Topic Sentence (Composition)

Glossary of Grammatical and Rhetorical Terms

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Nordquist, Richard. "Topic Sentence (Composition)." ThoughtCo, Jul. 28, 2017, thoughtco.com/topic-sentence-composition-1692551. Nordquist, Richard. (2017, July 28). Topic Sentence (Composition). Retrieved from https://www.thoughtco.com/topic-sentence-composition-1692551 Nordquist, Richard. "Topic Sentence (Composition)." ThoughtCo. https://www.thoughtco.com/topic-sentence-composition-1692551 (accessed September 23, 2017).
Girl in train observation car
"What is the appeal of train travel? Ask almost any foamer, and he or she will invariably answer, 'The romance of it!' But just what this means, they cannot really say. It's tempting to think that we are simply equating romance with pleasure, with the superior comfort of a train, especially seated up high in the observation cars. . . ." (Kevin Baker, "21st Century Limited: The Lost Glory of America's Railroads." Harper's, July 2014). PhotoTalk/Getty Images

A topic sentence is a sentence, sometimes at the beginning of a paragraph, that states or suggests the main idea (or topic) of a paragraph.

Not all paragraphs begin with topic sentences. In some, the topic sentence appears in the middle or at the end. In others, the topic sentence is implied or absent altogether.

Examples and Observations

  • "Salva and the other boys made cows out of clay. The more cows you made, the richer you were. But they had to be fine, healthy animals. It took time to make a lump of clay look like a good cow. The boys would challenge each other to see who could make the most and best cows."
    (Linda Sue Park, A Long Walk to Water. Clarion, 2010)
  • "Momma bought two bolts of cloth each year for winter and summer clothes. She made my school dresses, underslips, bloomers, handkerchiefs, Bailey's shirts, shorts, her aprons, house dresses and waists from the rolls shipped to Stamps by Sears and Roebuck. . . ."
    (Maya Angelou, I Know Why the Caged Bird Sings. Random House, 1969)
  • "You discover what it is like to be hungry. With bread and margarine in your belly, you go out and look into the shop windows. Everywhere there is food insulting you in huge, wasteful piles; whole dead pigs, baskets of hot loaves, great yellow blocks of butter, strings of sausages, mountains of potatoes, vast Gruyère cheeses like grindstones. A snivelling self-pity comes over you at the sight of so much food. You plan to grab a loaf and run, swallowing it before they catch you; and you refrain, from pure funk."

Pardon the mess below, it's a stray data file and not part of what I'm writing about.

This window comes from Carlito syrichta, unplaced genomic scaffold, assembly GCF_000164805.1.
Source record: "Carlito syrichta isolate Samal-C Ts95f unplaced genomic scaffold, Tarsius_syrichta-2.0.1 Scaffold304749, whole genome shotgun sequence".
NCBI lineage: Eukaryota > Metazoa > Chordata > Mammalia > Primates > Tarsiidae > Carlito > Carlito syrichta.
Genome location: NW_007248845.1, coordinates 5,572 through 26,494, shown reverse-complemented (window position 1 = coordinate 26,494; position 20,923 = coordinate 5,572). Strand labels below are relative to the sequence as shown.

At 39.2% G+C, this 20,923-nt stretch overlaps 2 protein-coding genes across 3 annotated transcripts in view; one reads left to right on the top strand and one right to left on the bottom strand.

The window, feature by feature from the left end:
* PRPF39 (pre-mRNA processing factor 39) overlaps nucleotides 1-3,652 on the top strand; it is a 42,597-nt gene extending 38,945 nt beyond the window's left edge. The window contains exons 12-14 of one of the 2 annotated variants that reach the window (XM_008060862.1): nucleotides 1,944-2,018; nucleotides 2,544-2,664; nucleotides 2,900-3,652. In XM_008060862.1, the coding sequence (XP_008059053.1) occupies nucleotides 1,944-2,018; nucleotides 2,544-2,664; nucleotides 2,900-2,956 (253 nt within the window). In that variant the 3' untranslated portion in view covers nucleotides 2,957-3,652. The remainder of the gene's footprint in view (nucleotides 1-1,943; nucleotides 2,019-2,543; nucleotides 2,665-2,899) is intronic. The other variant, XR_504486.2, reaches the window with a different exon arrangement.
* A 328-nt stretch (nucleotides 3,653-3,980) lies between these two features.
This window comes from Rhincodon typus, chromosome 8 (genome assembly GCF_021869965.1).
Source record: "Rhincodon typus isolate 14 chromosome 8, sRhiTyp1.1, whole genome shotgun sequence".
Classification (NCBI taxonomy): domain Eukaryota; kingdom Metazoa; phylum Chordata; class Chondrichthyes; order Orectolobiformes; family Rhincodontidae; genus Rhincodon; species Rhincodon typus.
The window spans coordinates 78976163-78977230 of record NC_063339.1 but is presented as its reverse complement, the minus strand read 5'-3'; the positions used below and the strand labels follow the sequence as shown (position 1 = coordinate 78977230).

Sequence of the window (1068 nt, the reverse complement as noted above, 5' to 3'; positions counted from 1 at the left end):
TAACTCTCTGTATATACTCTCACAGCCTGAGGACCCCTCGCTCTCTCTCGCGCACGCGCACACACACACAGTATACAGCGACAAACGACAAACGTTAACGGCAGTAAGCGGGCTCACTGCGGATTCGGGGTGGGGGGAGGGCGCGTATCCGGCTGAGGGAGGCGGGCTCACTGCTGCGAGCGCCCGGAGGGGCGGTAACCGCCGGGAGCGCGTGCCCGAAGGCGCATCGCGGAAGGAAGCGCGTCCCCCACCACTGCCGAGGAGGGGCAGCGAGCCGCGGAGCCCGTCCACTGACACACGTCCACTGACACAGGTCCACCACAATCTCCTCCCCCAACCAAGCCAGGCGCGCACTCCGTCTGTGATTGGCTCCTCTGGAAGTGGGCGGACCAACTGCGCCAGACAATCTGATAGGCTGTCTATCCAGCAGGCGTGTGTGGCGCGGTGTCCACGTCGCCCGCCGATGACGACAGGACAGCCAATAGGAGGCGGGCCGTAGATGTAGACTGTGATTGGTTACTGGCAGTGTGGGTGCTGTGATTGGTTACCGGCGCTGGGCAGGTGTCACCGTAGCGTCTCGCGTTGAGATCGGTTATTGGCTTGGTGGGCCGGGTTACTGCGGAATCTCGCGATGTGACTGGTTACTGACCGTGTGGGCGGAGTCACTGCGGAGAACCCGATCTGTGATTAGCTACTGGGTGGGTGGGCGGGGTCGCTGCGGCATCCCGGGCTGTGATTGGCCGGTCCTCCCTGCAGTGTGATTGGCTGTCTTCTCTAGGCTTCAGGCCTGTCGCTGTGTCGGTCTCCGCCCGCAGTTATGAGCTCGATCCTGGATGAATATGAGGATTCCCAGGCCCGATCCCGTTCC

(George Orwell, Down and Out in Paris and London. Victor Gollancz, 1933)
  • "The flavor that salt imparts to food is just one of the attributes that manufacturers rely on. For them, salt is nothing less than a miracle worker in processed foods. It makes sugar taste sweeter. It adds crunch to crackers and frozen waffles. It delays spoilage so that the products can sit longer on the shelf. And, just as importantly, it masks the otherwise bitter or dull taste that hounds so many processed foods before salt is added."
    (Michael Moss, Salt, Sugar, Fat: How the Food Giants Hooked Us. Random House, 2013)
  • "The very idea of retirement is a relatively new invention. For most of human history, people worked until they died or were too infirm to lift a finger (at which point they died pretty fast anyway). It was the German statesman Otto von Bismarck who first floated the concept, in 1883, when he proposed that his unemployed countrymen over the age of 65 be given a pension. This move was designed to fend off Marxist agitation—and to do so on the cheap, since few Germans survived to that ripe old age."
    (Jessica Bruder, "The End of Retirement." Harper's, August 2014)
  • "Grandma's room I regarded as a dark den of primitive rites and practices. On Friday evenings whoever was home gathered at her door while she lit her Sabbath candles. . . ."
    (E.L. Doctorow, World's Fair. Random House, 1985)
  • "Genealogy is an ancient human preoccupation. The God of Hebrew Scripture promised Abraham descendants beyond number, like the stars in the sky and the sand on the seashore. The apostles Matthew and Luke claim that Abraham's lineage went on to include King David and eventually Jesus, though the specifics of their accounts are contradictory. Muslims trace Mohammed's line back through Abraham, to Adam and Eve."
    (Maud Newton, "America's Ancestry Craze." Harper's, June 2014)
  • "Once, in a restaurant in Italy with my family, I occasioned enormous merriment, as a nineteenth-century humorist would have put it, by confusing two Italian words. I thought I had, very suavely, ordered for dessert fragoline—those lovely little wild strawberries. Instead, I seem to have asked for fagiolini—green beans. The waiter ceremoniously brought me a plate of green beans with my coffee, along with the flan and the gelato for the kids. The significant insight the mistake provided—arriving mere microseconds after the laughter of those kids, who for some reason still bring up the occasion, often—was about the arbitrary nature of language: the single 'r' rolled right makes one a master of the trattoria, an 'r' unrolled the family fool. . . ."
    (Adam Gopnik, "Word Magic." The New Yorker, May 26, 2014)
  • "In seventeenth-century Europe, the transformation of man into soldier took on a new form, more concerted and disciplined, and far less pleasant, than wine. New recruits and even seasoned veterans were endlessly drilled, hour after hour, until each man began to feel himself part of a single, giant fighting machine. . . ."
    (Barbara Ehrenreich, Blood Rites: Origins and History of the Passions of War. Henry Holt and Company, 1997)
  • "What is the appeal of train travel? Ask almost any foamer, and he or she will invariably answer, 'The romance of it!' But just what this means, they cannot really say. It's tempting to think that we are simply equating romance with pleasure, with the superior comfort of a train, especially seated up high in the observation cars. . . ."
    (Kevin Baker, "21st Century Limited: The Lost Glory of America's Railroads." Harper's, July 2014)